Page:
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18 September 2014

Who pays for rental properties' upkeep?
IolProperty - South Africa
An independent consultant agency recently advised a tenant about his rights and how to deal with a dispute with his landlord. The tenant was informed that the landlord was responsible for internal maintenance.

The advice was that the landlord was required by law to ensure the maintenance to the interior and exterior of the leased dwelling. Failure to attend to maintenance of the interior was a violation of the Rental Housing Act and constituted an unfair practice. The tenant could lodge a complaint with the provincial Rental Housing Tribunal. The Rental Housing Act 50 of 1999 mentions maintenance three times without referring to internal or external sections of the property.

Section 13 (4) (c) (iv) states that if the housing tribunal at the conclusion of a hearing is of the view that an unfair practice exists, it may make any other ruling that is just and fair to terminate any unfair practice, including a ruling to discontinue lack of maintenance.
Iol Property

Home-buying homework for millennials
BetterBond - South Africa
Millennials all over the world have been much slower to enter the property market than their parents or grandparents were, but that doesn’t mean they don’t want to be homeowners, says Shaun Rademeyer, CEO of BetterBond Home Loans, SA’s leading mortgage origination group. “And the demand is especially noticeable among this group in SA, where first-time buying still accounts for about 40% of all home purchases at the moment.”

One reason for this is that SA has a very “young” population, with more than a third of its people (38%) currently falling squarely into the 15 to 34-year-old millennial category and likely to fuel the residential property market for years to come as their finances and families grow, he says. “Another is that SA has, since 1994, experienced a huge rise in the number of middle-class people for whom home ownership is a major aspiration – and who can afford to satisfy that aspiration at a much earlier age.”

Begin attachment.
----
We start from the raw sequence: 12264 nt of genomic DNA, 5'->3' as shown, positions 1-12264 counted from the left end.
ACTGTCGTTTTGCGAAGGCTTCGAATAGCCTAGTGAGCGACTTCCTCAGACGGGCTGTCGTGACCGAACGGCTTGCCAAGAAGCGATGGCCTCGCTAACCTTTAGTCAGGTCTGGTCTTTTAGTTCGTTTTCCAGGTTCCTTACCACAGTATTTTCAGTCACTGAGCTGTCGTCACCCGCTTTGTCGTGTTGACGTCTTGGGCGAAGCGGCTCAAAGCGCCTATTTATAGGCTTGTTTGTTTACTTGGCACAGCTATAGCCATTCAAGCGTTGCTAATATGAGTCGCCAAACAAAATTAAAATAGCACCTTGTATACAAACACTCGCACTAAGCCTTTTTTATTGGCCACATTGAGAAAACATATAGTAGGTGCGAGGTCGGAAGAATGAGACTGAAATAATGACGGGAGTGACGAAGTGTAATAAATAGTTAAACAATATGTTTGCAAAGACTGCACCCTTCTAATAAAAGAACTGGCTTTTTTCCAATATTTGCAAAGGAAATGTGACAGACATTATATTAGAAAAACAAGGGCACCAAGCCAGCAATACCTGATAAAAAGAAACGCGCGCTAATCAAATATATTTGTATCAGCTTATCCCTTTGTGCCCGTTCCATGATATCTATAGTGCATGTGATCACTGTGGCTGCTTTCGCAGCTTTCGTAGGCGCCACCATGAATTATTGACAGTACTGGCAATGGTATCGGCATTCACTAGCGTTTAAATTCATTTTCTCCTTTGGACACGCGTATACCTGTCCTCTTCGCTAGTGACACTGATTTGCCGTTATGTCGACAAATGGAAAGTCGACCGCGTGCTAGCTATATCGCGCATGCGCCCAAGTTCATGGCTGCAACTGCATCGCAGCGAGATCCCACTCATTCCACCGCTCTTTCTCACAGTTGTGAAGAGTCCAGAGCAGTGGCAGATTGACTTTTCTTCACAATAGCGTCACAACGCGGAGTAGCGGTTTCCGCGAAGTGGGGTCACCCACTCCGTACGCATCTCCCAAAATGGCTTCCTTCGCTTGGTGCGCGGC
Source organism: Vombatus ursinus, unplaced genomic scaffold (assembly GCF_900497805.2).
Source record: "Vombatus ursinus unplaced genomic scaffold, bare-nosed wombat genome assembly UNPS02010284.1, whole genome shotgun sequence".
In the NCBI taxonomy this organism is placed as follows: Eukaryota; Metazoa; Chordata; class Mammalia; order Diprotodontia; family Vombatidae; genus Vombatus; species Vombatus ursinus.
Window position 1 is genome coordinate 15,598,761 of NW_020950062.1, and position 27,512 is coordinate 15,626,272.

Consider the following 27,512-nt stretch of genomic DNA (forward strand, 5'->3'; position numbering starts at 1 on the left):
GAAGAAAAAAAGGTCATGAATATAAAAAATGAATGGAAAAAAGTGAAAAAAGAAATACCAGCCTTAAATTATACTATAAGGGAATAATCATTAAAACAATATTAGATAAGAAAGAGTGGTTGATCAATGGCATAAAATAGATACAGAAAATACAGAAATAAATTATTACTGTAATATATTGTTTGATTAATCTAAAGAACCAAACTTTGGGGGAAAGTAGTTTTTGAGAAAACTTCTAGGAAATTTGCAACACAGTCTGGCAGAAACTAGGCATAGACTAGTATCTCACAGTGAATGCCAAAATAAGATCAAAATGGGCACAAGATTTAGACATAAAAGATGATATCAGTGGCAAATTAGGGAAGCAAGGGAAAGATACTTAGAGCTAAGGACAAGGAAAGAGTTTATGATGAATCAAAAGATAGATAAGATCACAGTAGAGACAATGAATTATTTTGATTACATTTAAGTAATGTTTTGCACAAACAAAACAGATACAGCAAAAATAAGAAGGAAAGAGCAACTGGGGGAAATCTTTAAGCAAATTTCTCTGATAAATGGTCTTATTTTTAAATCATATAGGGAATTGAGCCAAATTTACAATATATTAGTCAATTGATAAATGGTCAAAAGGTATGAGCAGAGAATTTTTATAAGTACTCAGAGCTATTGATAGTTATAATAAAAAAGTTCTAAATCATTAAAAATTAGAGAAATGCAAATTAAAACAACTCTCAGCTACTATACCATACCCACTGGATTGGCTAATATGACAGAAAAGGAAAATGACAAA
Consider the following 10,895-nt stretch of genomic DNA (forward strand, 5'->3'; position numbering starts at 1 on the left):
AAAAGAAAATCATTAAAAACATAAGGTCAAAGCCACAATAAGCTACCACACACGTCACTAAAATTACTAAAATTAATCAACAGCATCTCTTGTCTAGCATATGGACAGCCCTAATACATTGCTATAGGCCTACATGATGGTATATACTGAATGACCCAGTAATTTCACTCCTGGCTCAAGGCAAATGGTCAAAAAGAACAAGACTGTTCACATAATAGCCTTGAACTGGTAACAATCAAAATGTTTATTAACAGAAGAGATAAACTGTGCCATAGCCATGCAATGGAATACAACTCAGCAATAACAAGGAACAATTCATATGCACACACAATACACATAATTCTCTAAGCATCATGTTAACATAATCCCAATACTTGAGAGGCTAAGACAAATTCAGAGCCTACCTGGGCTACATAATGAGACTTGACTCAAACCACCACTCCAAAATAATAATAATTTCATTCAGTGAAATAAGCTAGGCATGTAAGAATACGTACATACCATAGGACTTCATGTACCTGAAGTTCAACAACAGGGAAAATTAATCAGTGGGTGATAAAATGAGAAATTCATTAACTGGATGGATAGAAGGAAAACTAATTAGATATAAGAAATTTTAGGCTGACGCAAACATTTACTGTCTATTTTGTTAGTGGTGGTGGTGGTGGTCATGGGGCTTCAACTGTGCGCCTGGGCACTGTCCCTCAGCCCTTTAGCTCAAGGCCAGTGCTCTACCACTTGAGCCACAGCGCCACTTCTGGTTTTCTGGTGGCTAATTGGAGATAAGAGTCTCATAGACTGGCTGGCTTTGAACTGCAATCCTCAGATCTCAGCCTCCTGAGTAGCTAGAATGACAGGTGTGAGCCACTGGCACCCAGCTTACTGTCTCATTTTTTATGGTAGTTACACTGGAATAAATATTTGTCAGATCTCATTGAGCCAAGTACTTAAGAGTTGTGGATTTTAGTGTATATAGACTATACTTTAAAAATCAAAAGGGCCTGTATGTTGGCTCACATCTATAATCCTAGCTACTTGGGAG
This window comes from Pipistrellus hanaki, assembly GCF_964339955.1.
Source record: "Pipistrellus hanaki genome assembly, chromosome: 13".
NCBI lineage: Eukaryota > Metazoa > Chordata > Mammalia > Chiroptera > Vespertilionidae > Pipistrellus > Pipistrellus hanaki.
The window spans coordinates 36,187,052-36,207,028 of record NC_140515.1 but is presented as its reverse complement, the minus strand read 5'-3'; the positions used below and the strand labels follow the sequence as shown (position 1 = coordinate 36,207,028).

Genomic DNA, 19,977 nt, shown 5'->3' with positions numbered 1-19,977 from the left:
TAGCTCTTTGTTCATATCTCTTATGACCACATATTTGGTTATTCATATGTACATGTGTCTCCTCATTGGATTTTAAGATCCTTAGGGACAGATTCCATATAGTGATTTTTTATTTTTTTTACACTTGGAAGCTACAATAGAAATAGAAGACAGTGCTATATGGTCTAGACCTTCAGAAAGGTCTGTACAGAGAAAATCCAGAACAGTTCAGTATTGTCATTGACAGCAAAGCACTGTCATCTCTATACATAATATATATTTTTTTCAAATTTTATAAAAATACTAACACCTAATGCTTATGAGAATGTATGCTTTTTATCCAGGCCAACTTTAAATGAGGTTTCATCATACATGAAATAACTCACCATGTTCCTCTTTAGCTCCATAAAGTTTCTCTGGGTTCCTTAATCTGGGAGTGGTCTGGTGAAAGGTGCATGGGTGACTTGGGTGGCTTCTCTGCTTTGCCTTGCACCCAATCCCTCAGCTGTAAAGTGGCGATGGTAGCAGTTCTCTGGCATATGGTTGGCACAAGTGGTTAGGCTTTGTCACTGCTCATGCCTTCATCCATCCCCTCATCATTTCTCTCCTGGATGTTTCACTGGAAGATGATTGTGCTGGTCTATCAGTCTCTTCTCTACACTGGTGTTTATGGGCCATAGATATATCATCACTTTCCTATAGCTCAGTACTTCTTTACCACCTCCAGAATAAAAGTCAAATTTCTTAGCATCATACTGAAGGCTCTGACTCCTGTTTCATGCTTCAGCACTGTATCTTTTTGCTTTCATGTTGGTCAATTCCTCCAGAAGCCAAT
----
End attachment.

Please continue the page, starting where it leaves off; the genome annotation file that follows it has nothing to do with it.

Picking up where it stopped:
Home Buying homework for Millennials

No maintenance, no home loan
Harcourts - South Africa
Maintenance defaulters are shortly going to find it much more difficult, if not impossible, to buy property, thanks to proposed amendments to the National Credit Act (NCA) regulations.

That’s the word from Richard Gray, CEO of Harcourts Real Estate, who explains that the amendments, which are due to be tabled in Parliament soon, provide for monthly maintenance payments to be added to the list of debt obligations that lenders must include when conducting the affordability assessments that are required before any new credit can be granted.

They also provide for any judgment against a maintenance defaulter to be added to that person’s credit record and to remain there for five years or until it is rescinded by a court.

“Sadly, maintenance defaulting is all too common is SA, where almost half of all children are being raised by single parents, but the Justice Department is really hoping that these amendments will help change this situation,” he says.
No maintenance no home loan

Residential Property Affordability
FNB - South Africa
The latest data updates point to a mild deterioration in the home and home-related affordability picture in the initial stages of 2014, although the picture still looks very good compared to 6-7 years ago.

To assess home affordability, the key factors to evaluate against incomes and interest rate levels are house price trends, rates and tariffs trends, maintenance and repair cost trends, affordability relative to “rival” consumer goods and services, and of course the cost of credit given that the residential market is so credit-dependent

After major affordability improvement through the 2008-2012 period, 2013 saw the bottoming out in the key housing-related affordability measures, namely the Average House Price/Average Remuneration Ratio, the Average Installment Repayment Value on the Average Priced House/Average Remuneration Ratio, and the all-important Debt-Service Ratio. Then from late-2013 and into early-2014, all 3 ratios saw deteriorations (increases), due to the combination of accelerated house price growth, slowed average remuneration growth, and the start of interest rate hiking in January 2014.

As further data points become available, it is possible that we may see all 3 of these affordability measures deteriorating mildly further, with wage bill growth under pressure in a weak economy, house price growth having started the year higher than employee remuneration growth, and interest rates now gradually rising.
FNB Property Barometer

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